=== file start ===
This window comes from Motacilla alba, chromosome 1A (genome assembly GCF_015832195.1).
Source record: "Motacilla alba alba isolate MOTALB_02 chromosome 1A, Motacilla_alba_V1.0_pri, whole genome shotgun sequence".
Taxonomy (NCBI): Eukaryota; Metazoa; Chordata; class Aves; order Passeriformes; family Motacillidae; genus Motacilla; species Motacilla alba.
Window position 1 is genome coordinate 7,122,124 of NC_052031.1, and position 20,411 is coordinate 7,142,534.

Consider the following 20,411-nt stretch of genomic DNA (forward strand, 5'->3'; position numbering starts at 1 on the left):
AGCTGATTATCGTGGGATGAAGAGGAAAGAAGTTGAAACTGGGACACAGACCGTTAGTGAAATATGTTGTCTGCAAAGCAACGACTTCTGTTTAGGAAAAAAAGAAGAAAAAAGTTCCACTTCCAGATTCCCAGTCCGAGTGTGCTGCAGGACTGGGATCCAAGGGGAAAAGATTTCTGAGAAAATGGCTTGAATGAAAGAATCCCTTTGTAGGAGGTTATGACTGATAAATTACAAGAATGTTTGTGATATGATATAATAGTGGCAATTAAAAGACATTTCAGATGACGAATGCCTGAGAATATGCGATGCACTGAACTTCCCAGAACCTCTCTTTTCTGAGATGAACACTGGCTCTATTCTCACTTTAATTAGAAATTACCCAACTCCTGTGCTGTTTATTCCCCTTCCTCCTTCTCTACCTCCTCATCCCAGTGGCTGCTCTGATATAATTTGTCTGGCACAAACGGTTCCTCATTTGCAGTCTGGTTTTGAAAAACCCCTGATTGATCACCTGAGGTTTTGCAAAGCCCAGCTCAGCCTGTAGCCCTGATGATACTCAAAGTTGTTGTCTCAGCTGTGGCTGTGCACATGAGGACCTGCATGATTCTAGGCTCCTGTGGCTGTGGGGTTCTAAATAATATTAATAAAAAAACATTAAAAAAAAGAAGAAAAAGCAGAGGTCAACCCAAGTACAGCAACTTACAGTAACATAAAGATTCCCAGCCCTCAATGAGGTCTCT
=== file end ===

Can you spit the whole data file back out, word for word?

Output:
This window comes from Motacilla alba, chromosome 1A (genome assembly GCF_015832195.1).
Source record: "Motacilla alba alba isolate MOTALB_02 chromosome 1A, Motacilla_alba_V1.0_pri, whole genome shotgun sequence".
Taxonomy (NCBI): Eukaryota; Metazoa; Chordata; class Aves; order Passeriformes; family Motacillidae; genus Motacilla; species Motacilla alba.
Window position 1 is genome coordinate 7,122,124 of NC_052031.1, and position 20,411 is coordinate 7,142,534.

Consider the following 20,411-nt stretch of genomic DNA (forward strand, 5'->3'; position numbering starts at 1 on the left):
AGCTGATTATCGTGGGATGAAGAGGAAAGAAGTTGAAACTGGGACACAGACCGTTAGTGAAATATGTTGTCTGCAAAGCAACGACTTCTGTTTAGGAAAAAAAGAAGAAAAAAGTTCCACTTCCAGATTCCCAGTCCGAGTGTGCTGCAGGACTGGGATCCAAGGGGAAAAGATTTCTGAGAAAATGGCTTGAATGAAAGAATCCCTTTGTAGGAGGTTATGACTGATAAATTACAAGAATGTTTGTGATATGATATAATAGTGGCAATTAAAAGACATTTCAGATGACGAATGCCTGAGAATATGCGATGCACTGAACTTCCCAGAACCTCTCTTTTCTGAGATGAACACTGGCTCTATTCTCACTTTAATTAGAAATTACCCAACTCCTGTGCTGTTTATTCCCCTTCCTCCTTCTCTACCTCCTCATCCCAGTGGCTGCTCTGATATAATTTGTCTGGCACAAACGGTTCCTCATTTGCAGTCTGGTTTTGAAAAACCCCTGATTGATCACCTGAGGTTTTGCAAAGCCCAGCTCAGCCTGTAGCCCTGATGATACTCAAAGTTGTTGTCTCAGCTGTGGCTGTGCACATGAGGACCTGCATGATTCTAGGCTCCTGTGGCTGTGGGGTTCTAAATAATATTAATAAAAAAACATTAAAAAAAAGAAGAAAAAGCAGAGGTCAACCCAAGTACAGCAACTTACAGTAACATAAAGATTCCCAGCCCTCAATGAGGTCTCT